Do you have useful, informative content to share?

That’s what a blog comes down to. They say any publicity is good publicity, but let me tell you that any content is NOT good content. Content is both a strategy and a tactic – it is not a magnet that suddenly attracts eyeballs and business. Make sure the content you produce is created to drive people toward your business. So if you don’t have anything useful to say, don’t say it at all.

Do you know how to write well?

Whoever is going to lead the charge on a blog, whether it’s you or someone you’ve hired, must know how to write well. They need to know about voice and tone, how to engage with your specific audience, how to do research to become an authority and most of all, how to actually get words on a page (trust me – the hardest part of writing is the actual writing part).

If you’re outsourcing content writing, Fiverr is not an ideal solution. Sure, it’s quick and it’s cheap, but for an important, ongoing project, it probably won’t produce the quality or consistency a blog needs. If you’re getting a different person writing your content every time, it will show, and any potential readers will not take your blog as a serious voice of expertise and authority.

Is your content going to be in line with your brand?

This is where knowledge of voice comes in – your blog needs to be in line with your brand voice and values. That’s why I have a job; in addition to writing, I ensure that all the content we post falls under the umbrella of our cohesive voice. If it doesn’t fit, it doesn’t get posted. All blogs need a gatekeeper.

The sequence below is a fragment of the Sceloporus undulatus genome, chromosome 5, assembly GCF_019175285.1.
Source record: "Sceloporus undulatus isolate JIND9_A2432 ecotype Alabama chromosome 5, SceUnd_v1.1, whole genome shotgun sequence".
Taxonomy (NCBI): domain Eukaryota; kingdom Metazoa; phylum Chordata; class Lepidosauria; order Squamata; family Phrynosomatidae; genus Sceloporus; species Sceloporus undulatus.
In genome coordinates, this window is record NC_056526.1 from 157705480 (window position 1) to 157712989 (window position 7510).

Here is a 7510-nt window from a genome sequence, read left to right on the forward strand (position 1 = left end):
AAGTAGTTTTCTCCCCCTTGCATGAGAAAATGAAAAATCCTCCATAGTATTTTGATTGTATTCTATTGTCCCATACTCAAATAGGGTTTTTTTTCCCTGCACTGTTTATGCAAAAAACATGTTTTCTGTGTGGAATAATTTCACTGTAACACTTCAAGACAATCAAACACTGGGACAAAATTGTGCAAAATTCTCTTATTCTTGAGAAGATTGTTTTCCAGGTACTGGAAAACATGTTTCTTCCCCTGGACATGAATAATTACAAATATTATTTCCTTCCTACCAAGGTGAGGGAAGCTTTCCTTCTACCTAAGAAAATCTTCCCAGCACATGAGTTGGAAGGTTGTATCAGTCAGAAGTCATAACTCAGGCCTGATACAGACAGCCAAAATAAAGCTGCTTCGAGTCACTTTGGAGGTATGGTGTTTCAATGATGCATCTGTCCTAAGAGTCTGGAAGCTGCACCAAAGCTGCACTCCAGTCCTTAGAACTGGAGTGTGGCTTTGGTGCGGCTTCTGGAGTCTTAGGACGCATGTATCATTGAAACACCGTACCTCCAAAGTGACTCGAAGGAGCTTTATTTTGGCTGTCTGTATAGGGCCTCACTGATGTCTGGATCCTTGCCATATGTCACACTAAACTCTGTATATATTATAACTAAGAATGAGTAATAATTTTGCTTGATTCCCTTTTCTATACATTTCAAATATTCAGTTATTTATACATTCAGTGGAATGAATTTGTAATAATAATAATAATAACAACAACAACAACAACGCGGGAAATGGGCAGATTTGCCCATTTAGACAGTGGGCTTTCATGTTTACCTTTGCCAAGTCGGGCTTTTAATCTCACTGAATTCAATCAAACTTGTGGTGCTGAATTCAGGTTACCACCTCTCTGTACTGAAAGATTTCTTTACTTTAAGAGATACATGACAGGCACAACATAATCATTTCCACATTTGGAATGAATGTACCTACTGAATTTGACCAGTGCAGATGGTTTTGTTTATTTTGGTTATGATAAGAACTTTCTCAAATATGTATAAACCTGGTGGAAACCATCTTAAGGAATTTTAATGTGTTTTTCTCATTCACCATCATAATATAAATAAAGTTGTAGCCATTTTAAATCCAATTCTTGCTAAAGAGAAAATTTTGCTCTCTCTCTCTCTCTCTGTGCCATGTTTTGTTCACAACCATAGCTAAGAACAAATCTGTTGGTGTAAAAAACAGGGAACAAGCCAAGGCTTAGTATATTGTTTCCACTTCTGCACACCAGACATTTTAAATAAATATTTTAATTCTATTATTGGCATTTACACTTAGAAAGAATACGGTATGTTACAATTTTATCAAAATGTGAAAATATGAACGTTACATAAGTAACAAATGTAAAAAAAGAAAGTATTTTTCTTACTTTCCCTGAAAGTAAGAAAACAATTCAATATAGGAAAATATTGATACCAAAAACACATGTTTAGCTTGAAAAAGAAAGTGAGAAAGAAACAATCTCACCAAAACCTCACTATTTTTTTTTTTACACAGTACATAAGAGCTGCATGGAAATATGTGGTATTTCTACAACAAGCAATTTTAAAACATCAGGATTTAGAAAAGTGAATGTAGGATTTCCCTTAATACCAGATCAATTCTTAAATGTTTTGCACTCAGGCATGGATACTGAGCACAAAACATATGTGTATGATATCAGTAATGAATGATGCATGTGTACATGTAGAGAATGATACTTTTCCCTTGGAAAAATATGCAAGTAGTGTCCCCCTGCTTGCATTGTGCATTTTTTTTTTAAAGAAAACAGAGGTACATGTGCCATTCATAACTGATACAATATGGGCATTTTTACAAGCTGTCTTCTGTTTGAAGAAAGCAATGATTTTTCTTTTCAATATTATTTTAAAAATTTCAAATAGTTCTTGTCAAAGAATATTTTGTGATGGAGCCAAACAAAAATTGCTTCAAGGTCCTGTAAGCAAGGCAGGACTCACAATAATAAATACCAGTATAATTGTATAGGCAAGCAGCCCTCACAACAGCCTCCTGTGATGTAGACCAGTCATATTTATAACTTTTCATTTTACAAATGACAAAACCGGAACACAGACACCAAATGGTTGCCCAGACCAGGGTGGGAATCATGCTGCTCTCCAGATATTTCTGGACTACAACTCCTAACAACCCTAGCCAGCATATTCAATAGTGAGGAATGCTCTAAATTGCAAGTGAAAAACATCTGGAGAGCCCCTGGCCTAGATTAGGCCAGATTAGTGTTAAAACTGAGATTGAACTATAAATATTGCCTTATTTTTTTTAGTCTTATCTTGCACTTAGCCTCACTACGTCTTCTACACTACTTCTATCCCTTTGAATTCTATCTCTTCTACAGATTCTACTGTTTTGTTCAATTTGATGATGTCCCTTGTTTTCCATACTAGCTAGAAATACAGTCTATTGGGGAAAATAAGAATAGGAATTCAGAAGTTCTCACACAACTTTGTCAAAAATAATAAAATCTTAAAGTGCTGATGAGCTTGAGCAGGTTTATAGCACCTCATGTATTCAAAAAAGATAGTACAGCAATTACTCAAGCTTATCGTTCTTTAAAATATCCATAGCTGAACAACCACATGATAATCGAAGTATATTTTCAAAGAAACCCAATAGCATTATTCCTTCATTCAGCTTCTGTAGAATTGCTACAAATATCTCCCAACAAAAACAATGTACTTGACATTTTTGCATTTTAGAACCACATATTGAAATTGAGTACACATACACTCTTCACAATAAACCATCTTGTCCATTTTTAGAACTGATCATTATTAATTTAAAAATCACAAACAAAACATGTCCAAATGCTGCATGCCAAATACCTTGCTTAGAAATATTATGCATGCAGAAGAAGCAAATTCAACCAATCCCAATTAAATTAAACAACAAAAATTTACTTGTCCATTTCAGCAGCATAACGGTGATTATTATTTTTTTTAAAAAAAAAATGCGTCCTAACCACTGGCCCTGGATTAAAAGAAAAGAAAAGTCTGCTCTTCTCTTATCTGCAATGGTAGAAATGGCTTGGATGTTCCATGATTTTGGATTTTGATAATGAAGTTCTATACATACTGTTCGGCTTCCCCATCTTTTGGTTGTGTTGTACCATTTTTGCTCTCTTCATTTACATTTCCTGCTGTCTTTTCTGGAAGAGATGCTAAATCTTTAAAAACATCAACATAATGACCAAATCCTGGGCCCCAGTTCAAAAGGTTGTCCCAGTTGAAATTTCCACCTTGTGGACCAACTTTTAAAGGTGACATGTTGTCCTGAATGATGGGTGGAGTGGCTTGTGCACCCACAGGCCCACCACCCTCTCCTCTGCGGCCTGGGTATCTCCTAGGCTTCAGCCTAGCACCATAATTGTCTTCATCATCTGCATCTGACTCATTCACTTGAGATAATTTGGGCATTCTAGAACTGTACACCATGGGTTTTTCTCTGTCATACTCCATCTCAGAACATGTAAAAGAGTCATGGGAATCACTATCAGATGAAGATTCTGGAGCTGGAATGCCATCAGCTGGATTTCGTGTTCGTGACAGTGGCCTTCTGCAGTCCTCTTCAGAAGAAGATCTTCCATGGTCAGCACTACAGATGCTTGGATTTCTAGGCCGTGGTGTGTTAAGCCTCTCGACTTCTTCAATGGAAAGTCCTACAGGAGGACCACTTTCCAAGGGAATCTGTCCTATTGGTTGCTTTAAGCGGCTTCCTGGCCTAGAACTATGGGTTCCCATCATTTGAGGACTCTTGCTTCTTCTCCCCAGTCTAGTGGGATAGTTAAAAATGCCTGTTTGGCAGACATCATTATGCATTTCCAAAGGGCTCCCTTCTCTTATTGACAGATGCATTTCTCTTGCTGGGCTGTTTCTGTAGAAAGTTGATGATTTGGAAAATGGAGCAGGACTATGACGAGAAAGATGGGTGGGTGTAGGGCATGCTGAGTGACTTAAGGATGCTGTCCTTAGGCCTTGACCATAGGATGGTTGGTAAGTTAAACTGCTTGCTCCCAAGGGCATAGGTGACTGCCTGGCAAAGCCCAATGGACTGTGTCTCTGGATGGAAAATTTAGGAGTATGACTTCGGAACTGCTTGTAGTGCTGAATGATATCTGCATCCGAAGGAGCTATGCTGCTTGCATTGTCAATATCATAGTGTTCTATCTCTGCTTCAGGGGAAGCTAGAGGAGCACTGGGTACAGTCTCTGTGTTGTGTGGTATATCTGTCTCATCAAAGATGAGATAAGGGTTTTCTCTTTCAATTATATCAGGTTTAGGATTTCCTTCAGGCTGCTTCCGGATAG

Do you have a distribution plan?

No, this question is not too far ahead to plan for. The whole point of having a blog is to get people to read it, so you need a plan in place to, you know, get people to read it. Are you going to share on social media? Which channels? How will you know it’s working? Will you have guest bloggers on your post, or guest blog for others to have cross promotion? How will you determine which writers you’ll use or for whom you’ll write?

What’s the point of a blog?

Not to get existential on you, but what’s the point? What are you trying to accomplish with your blog? Are you doing it because “people” say you should and you think “Yeah I’ll give that a go”? Not a good enough reason.

You need to know exactly what value you’re aiming to derive from having a blog. Is it to establish yourself or your brand as a thought leader in your space? To generate leads and drive sales? Grow brand or product awareness?

Blogging rules of thumb

  • Start with one blog. Don’t get all eyes-bigger-than-your-stomach on this thing and think that you could start five blogs segmented by location or topic. Just start with one.
  • If you already have content you publish – like a YouTube show or a podcast, consider whether adding a blog is really worth it. Start small – you don’t have to boil the ocean in a day.
  • Know where your content will live and how it will be found. It should be accessible from your homepage, not just by direct visits or Facebook posts.
  • You must know who your audience is before you start anything. Since the whole point is to solve their pain points, you have to know who they are and what they need before you type a single word.
  • Know the story you have to tell and make sure it’s in line with your company mission. Is there a specific thing you’re trying to accomplish or a vision you’re trying to realize?
  • As with most things in marketing, starting and maintaining a blog comes down to having a greater purpose and goal and tailoring everything to that vision.


Ellis has spent a lot of her adult life chest-deep in small business adventures, especially the year she spent opening the Beijing branch of a Shanghai-based air purifier and lifestyle business. Most of her experience stems from her diverse media background in film, magazine publishing, blogging, and photography, but she’s also a published author and Infusionsoft’s blog manager. Ellis has an idiosyncratic fondness for grammar, style, and sarcasm, and fills most of her time away from the keyboard tasting scotch whisky, traveling abroad, and hiking.